Mukdenia rossii 'Karasuba'

20% off autumn colour
9cm pot £7.99 £6.39
in stock
Quantity 1 Plus Minus
Buy Mukdenia rossii 'Karasuba' mukdenia: Attractive groundcover for shade

This perennial dies back to below ground level each year in autumn, then fresh new growth appears again in spring.

  • Position: partial shade
  • Soil: moist but well drained, humus-rich soil
  • Rate of growth: slow to average
  • Flowering period: March to May
  • Hardiness: fully hardy

    Spreading slowly by underground rhizomes to form a clump of rich green maple-like foliage, this attractive perennial also produces pretty sprays of bell-shaped white flowers in spring. Towards the end of summer, the foliage takes on rich claret tones before it starts to die back and sometimes this can be quite dazzling. Originating from wooded areas in N. E. Asia, it provides valuable groundcover in shadier positions and looks particularly good when planted in drifts.

  • Garden care: Lift and divid overly large clumps in spring, just before new growth begins. Protect the newly emerging foliage from slugs and snails. Keep well watered during the warmer months.

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Eventual height & spread

Another nice plant from Crocus

5

A really attractive plant to have in groups at the front of a shady border.

Jen

East Scotland

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I have Mukdenia "Crimson Fans" under a Euonymus standard. It gets sun for about four hours from 3:30 until 7:00 or so on the north side of my house. Lovely from spring until late August, when it has never gotten the red colouring, instead turning yellow in late August. I transplanted a piece to another location that gets morning sun until around noon. The leaves of this one are turning red. (Toronto area, Ontario, Canada zone 6) My actual question is: When I transplant the rest of the one under the Euonymus, do I cover the rhizomes or leave them on top of the soil, which is where they are under the Euonymus standard?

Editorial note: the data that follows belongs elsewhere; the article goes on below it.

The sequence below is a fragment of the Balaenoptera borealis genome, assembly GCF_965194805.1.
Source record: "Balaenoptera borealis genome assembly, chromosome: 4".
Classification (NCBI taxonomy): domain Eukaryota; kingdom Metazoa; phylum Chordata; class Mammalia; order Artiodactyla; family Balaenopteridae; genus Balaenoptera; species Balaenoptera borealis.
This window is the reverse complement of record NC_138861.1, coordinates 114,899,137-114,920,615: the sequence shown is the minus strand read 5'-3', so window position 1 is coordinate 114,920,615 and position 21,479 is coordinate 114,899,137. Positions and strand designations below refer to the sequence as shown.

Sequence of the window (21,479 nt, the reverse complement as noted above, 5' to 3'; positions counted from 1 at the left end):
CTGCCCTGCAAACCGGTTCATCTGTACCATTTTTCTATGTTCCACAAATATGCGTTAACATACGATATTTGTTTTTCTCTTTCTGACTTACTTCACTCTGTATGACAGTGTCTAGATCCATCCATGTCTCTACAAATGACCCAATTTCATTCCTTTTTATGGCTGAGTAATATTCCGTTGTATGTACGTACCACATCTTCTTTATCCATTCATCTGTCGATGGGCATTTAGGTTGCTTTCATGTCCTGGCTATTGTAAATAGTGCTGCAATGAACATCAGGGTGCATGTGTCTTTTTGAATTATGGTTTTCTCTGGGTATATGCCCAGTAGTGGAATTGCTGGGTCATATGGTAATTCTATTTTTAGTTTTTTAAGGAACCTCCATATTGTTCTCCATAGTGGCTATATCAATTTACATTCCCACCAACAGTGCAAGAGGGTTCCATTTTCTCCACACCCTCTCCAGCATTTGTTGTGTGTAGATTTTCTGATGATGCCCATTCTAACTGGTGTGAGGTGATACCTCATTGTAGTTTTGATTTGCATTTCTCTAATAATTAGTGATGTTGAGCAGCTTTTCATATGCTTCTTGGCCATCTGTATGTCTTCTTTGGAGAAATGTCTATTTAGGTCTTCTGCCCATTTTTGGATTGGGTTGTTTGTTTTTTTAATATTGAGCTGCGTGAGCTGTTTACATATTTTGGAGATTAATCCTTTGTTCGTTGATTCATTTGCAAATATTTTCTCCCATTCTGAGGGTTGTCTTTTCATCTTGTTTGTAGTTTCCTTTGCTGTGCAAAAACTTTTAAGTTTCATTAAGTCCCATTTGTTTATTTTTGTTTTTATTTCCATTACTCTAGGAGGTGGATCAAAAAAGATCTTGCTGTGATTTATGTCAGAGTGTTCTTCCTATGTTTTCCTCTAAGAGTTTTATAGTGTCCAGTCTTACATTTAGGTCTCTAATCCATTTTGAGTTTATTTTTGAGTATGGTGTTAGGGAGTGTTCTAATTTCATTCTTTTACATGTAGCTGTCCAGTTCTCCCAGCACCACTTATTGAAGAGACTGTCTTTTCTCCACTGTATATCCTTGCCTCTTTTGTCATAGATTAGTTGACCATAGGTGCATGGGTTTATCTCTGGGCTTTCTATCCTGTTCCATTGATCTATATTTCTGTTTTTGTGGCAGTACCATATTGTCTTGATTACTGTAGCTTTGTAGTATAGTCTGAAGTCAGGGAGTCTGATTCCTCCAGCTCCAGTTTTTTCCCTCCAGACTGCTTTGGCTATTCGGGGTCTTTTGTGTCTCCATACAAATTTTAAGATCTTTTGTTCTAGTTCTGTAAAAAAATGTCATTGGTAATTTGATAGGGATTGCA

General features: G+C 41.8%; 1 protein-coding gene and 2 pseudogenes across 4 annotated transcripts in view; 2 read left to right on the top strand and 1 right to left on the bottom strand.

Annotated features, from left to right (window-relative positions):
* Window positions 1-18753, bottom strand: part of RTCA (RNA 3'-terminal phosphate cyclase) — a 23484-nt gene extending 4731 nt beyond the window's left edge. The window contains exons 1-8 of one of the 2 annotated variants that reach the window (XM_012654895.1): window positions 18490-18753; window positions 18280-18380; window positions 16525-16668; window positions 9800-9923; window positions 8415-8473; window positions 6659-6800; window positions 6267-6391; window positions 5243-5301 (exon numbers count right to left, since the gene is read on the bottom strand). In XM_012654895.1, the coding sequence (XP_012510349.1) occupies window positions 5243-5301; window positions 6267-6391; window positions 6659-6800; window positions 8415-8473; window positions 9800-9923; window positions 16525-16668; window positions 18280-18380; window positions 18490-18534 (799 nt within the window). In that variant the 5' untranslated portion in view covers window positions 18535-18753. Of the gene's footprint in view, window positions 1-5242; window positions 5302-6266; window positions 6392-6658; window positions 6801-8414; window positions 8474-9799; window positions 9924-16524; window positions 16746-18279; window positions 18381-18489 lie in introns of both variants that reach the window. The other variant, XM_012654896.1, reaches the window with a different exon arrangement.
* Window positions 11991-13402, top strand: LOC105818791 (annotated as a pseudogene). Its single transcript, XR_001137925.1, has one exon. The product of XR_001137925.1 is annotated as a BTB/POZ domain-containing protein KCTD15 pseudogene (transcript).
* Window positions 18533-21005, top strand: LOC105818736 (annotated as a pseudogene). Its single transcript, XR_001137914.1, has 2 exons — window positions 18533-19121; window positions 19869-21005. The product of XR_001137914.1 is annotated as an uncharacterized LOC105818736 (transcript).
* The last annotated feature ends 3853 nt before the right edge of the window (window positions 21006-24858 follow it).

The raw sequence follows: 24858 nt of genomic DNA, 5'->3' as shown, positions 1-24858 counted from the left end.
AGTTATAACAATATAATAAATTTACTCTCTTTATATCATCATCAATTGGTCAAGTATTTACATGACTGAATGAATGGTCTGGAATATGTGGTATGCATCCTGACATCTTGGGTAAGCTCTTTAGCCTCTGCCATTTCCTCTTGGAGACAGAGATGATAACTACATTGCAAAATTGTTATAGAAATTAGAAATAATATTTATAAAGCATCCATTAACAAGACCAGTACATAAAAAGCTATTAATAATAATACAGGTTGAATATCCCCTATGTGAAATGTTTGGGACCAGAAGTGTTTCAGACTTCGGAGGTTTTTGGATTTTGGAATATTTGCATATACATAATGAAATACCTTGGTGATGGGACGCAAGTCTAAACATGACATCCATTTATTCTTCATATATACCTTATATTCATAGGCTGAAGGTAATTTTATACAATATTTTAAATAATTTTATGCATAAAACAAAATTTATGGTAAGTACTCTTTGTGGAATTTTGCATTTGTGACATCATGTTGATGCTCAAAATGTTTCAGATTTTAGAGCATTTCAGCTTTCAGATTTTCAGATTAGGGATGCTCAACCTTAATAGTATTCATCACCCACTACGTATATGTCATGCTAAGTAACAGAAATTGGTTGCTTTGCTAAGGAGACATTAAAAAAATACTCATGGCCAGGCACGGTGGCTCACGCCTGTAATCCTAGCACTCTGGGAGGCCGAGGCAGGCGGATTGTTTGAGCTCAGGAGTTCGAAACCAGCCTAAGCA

ktiff

Hello there I would cover the rhizomes. Hope this helps

Is this non toxic to cats and dogs?

Bunnykins

Hello, It might be worth checking with your vet, but I have double checked both the cats protection and dogs trust websites and I cannot see this plant on their list of poisonous plants.

Helen

Hi. I have 2 H. Seemanii, each in a large trough. I would like to underplant them with something to prolong their season of interest but am mindful of root space. Would either Mukdenia rosii karasuba or Helleborusniger be suitable? They would be in john innes no 3 compost in a north facing, mostly shaded area. Thank you for your assistance.

vicky

Hello, This hydrangea does get pretty big, so it will eventually be feeling cramped in a pot. With this in mind, I would be reluctant to plant anything that gets too large as they will be competing for water and nutrients. In the long term this competition may become too much for anything with a smaller root system, but if the hydrangeas have only recently been planted, then you should be able to introduce either of the plants you mention. If however the hydrangeas are well established, then I would just dress the pots with some decorative gravel.

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